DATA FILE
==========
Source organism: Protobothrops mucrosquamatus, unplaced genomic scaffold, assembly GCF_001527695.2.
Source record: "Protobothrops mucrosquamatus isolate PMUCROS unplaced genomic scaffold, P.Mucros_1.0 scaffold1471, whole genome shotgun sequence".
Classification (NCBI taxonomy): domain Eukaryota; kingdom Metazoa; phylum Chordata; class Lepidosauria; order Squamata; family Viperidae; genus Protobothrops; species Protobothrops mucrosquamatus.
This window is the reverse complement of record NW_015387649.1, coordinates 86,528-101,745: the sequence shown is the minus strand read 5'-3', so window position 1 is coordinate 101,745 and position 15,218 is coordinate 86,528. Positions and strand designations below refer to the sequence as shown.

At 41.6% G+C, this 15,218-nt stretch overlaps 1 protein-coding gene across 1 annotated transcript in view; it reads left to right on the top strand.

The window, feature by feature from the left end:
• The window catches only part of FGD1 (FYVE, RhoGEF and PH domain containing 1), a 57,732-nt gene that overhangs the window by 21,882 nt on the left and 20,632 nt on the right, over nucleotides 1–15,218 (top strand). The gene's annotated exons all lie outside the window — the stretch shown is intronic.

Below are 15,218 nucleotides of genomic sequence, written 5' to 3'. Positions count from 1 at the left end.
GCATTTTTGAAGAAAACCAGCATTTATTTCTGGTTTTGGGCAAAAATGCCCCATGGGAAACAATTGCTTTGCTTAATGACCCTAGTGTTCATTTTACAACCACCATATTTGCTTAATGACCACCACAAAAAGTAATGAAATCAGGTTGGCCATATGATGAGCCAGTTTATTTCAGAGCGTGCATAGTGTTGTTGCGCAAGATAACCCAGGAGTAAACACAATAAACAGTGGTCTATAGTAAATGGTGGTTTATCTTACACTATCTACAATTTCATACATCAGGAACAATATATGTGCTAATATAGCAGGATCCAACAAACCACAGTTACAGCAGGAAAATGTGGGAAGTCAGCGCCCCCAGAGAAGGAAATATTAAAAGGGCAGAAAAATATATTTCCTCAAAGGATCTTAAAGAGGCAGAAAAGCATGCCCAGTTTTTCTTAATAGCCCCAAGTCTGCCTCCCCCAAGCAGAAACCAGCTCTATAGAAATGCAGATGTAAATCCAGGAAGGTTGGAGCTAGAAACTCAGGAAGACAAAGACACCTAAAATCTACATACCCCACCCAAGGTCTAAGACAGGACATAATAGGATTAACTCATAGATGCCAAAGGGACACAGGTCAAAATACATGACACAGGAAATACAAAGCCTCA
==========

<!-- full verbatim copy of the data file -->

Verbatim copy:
Source organism: Protobothrops mucrosquamatus, unplaced genomic scaffold, assembly GCF_001527695.2.
Source record: "Protobothrops mucrosquamatus isolate PMUCROS unplaced genomic scaffold, P.Mucros_1.0 scaffold1471, whole genome shotgun sequence".
Classification (NCBI taxonomy): domain Eukaryota; kingdom Metazoa; phylum Chordata; class Lepidosauria; order Squamata; family Viperidae; genus Protobothrops; species Protobothrops mucrosquamatus.
This window is the reverse complement of record NW_015387649.1, coordinates 86,528-101,745: the sequence shown is the minus strand read 5'-3', so window position 1 is coordinate 101,745 and position 15,218 is coordinate 86,528. Positions and strand designations below refer to the sequence as shown.

At 41.6% G+C, this 15,218-nt stretch overlaps 1 protein-coding gene across 1 annotated transcript in view; it reads left to right on the top strand.

The window, feature by feature from the left end:
• The window catches only part of FGD1 (FYVE, RhoGEF and PH domain containing 1), a 57,732-nt gene that overhangs the window by 21,882 nt on the left and 20,632 nt on the right, over nucleotides 1–15,218 (top strand). The gene's annotated exons all lie outside the window — the stretch shown is intronic.

Below are 15,218 nucleotides of genomic sequence, written 5' to 3'. Positions count from 1 at the left end.
GCATTTTTGAAGAAAACCAGCATTTATTTCTGGTTTTGGGCAAAAATGCCCCATGGGAAACAATTGCTTTGCTTAATGACCCTAGTGTTCATTTTACAACCACCATATTTGCTTAATGACCACCACAAAAAGTAATGAAATCAGGTTGGCCATATGATGAGCCAGTTTATTTCAGAGCGTGCATAGTGTTGTTGCGCAAGATAACCCAGGAGTAAACACAATAAACAGTGGTCTATAGTAAATGGTGGTTTATCTTACACTATCTACAATTTCATACATCAGGAACAATATATGTGCTAATATAGCAGGATCCAACAAACCACAGTTACAGCAGGAAAATGTGGGAAGTCAGCGCCCCCAGAGAAGGAAATATTAAAAGGGCAGAAAAATATATTTCCTCAAAGGATCTTAAAGAGGCAGAAAAGCATGCCCAGTTTTTCTTAATAGCCCCAAGTCTGCCTCCCCCAAGCAGAAACCAGCTCTATAGAAATGCAGATGTAAATCCAGGAAGGTTGGAGCTAGAAACTCAGGAAGACAAAGACACCTAAAATCTACATACCCCACCCAAGGTCTAAGACAGGACATAATAGGATTAACTCATAGATGCCAAAGGGACACAGGTCAAAATACATGACACAGGAAATACAAAGCCTCA